Column: What Mandela can teach us about this election

By Connie E., arts & entertainment columnist

This election has certainly broken hearts and shattered dreams of people coming from different backgrounds and walks of life. I can still recall the mood around campus on Wednesday – it was filled with sadness, anger and despair. The brisk November winds felt so heavy, as if time was put into slow motion.

Yet, what I also sensed was an unprecedented level of caring, sharing and camaraderie. Those who were crying had a friend or stranger’s shoulder to lean on; those who were filled with anger had their classes turned into a safe space for sharing. For the majority of us who were still in a state of shock and flooded with a palette of emotions, at least there are the “angry” and “sad” reaction buttons to press on Facebook.

Without over-generalizing, this election was, by and large, a triumph of the white working-class males whose jobs have been shifted abroad and whose personal freedom they feel has been infringed upon by the Democratic government. Under the wave of globalization and biased media coverage, they have felt voiceless and neglected by the Washington establishment.

This election was their chance to fight back, with a candidate from a non-conventional business background and hateful rhetoric against communities that they believe have prevented America from “being great again.”

This is exactly where the danger of division creeps in.

When Nelson Mandela became the first black president of South Africa in 1994, there was a triumphant sentiment amongst the black community that they had finally regained their country. They were ready to impose those years of oppression, segregation and suffering onto the whites.

However, Mandela never answered racism with racism. He had a vision for a South Africa that would belong to people of all colors right from the beginning. While in jail as a political prisoner, he spent years studying Afrikaans, the language spoken by white South Africans known as Afrikaners, most of whom considered him a terrorist. He used his knowledge to win them over.

The most famous example of his attitude is Mandela’s historic handshake with François Pienaar, a white Afrikaner who captained South Africa’s Springboks to victory at the 1995 Rugby World Cup. Rugby is a traditionally white sport that saw black people cheering for the opposition. But during the final, Mandela appeared in the green-and-gold Springbok jersey and cap.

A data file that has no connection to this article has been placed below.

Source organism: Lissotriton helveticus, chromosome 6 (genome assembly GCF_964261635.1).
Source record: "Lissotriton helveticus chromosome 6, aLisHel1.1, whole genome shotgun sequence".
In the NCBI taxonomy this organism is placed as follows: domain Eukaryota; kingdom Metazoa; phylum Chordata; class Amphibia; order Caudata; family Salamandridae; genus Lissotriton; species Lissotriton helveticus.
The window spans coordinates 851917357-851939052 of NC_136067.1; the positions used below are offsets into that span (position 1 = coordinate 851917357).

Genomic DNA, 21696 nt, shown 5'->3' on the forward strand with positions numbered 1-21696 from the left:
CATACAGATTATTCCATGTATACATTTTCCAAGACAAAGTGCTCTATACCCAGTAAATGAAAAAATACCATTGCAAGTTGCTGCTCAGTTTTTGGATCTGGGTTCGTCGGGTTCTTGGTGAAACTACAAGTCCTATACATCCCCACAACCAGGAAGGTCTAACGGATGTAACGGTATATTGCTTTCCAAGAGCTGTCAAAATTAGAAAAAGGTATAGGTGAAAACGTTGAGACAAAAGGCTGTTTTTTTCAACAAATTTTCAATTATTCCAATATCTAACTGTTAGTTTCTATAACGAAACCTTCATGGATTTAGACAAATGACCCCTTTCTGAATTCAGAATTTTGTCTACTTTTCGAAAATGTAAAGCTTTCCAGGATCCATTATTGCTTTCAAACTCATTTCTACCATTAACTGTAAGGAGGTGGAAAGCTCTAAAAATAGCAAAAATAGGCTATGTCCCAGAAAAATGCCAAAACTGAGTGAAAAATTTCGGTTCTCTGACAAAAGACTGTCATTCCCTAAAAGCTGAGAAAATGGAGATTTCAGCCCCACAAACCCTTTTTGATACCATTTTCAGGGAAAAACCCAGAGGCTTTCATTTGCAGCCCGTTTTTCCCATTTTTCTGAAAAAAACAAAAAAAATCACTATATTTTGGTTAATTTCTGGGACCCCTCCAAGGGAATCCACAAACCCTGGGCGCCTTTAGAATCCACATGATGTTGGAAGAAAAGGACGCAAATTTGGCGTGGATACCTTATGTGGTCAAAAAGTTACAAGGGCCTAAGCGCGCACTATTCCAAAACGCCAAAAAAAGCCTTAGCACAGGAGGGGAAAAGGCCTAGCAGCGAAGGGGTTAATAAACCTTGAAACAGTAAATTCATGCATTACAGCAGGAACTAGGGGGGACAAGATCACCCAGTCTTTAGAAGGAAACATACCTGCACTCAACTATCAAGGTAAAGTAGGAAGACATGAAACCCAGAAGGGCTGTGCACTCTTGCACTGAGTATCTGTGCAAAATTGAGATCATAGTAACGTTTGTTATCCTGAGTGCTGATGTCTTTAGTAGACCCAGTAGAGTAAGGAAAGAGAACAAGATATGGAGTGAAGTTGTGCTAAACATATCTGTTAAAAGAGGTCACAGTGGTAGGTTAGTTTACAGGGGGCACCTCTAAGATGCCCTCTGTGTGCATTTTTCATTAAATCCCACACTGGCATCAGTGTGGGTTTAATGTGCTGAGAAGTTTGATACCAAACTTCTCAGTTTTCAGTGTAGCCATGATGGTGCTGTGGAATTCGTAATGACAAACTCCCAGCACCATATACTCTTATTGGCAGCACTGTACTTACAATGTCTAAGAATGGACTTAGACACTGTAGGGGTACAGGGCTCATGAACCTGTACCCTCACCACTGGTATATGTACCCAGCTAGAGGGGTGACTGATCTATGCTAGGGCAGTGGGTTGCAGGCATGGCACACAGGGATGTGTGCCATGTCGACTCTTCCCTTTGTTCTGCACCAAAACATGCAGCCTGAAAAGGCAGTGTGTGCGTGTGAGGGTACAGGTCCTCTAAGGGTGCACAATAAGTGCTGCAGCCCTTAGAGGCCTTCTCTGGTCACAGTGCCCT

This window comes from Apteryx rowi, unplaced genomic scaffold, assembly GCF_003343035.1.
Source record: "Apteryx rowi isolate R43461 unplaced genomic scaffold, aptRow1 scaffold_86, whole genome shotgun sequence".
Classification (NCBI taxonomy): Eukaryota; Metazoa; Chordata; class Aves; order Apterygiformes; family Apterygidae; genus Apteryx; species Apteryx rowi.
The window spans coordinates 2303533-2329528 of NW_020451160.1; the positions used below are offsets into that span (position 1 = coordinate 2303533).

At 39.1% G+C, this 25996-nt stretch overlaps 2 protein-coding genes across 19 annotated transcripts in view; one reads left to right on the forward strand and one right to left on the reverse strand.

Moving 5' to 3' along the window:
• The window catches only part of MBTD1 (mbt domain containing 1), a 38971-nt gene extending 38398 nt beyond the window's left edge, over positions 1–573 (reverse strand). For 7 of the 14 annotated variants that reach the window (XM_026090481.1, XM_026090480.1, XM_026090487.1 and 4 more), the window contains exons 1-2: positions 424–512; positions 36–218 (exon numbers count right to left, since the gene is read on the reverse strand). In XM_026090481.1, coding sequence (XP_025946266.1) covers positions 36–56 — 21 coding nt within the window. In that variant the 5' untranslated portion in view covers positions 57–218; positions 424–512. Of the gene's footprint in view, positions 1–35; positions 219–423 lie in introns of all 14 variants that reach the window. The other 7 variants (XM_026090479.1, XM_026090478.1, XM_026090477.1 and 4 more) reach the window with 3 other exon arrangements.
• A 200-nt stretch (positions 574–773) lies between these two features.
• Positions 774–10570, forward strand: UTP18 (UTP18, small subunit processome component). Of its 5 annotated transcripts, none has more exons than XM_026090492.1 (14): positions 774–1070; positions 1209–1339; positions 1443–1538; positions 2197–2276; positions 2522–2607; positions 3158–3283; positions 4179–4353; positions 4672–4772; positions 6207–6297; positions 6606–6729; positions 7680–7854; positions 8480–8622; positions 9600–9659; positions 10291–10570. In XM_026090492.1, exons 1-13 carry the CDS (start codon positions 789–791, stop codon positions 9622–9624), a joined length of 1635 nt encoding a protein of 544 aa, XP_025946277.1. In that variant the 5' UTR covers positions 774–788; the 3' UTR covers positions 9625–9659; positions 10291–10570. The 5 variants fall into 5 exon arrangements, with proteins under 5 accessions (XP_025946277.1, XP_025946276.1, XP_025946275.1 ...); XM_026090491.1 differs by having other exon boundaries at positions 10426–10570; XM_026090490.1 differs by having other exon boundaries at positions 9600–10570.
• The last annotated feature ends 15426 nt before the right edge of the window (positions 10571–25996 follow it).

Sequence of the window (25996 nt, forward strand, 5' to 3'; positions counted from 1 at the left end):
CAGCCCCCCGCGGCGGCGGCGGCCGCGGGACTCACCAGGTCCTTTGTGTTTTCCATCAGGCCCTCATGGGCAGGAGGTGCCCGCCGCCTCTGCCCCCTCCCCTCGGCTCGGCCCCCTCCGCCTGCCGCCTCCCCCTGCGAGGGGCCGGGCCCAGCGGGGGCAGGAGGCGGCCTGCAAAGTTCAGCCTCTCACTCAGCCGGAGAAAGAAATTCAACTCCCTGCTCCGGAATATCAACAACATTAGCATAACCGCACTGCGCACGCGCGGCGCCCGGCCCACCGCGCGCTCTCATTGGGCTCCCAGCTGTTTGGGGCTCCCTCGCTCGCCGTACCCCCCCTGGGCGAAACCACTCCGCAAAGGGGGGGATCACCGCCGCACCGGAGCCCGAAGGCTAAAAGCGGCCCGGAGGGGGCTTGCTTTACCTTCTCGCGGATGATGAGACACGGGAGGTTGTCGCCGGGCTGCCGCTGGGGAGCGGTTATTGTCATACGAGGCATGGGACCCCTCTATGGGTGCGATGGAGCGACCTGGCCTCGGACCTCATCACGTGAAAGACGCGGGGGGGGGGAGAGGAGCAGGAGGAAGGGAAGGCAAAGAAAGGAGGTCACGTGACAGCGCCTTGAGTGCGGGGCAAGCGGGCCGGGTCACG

Pienaar receives the 1995 rugby World Cup from Mandela. Photo Courtesy Charly W. Karl, Creative Commons

Pienaar receives the 1995 rugby World Cup from Mandela. Photo Courtesy Charly W. Karl, Creative Commons

Mandela saw the bigger picture of peace and reconciliation. He resisted pressure to scrap the Springbok, the team’s despised emblem, for being a symbol of apartheid, and rallied the nation around the players.

Post-election America faces a different set of challenges, but the stakes are no lower.

Perhaps it wouldn’t be a bad idea for Trump to give Mandela’s autobiography “Long Walk to Freedom” a read, and to understand that it’s dangerous to neglect any voices in society. Had Mandela not recognized the Afrikaners as an essential part of the country and embraced them with empathy and reconciliation, South Africa wouldn’t be the country it is today.

What would Mandela have said to Trump?

I presume he’d borrow what Obama said at the Democratic National Convention in 2004: “There is not a liberal America and a conservative America — there is the United States of America. There is not a black America and a white America and Latino America and Asian America — there’s the United States of America.”

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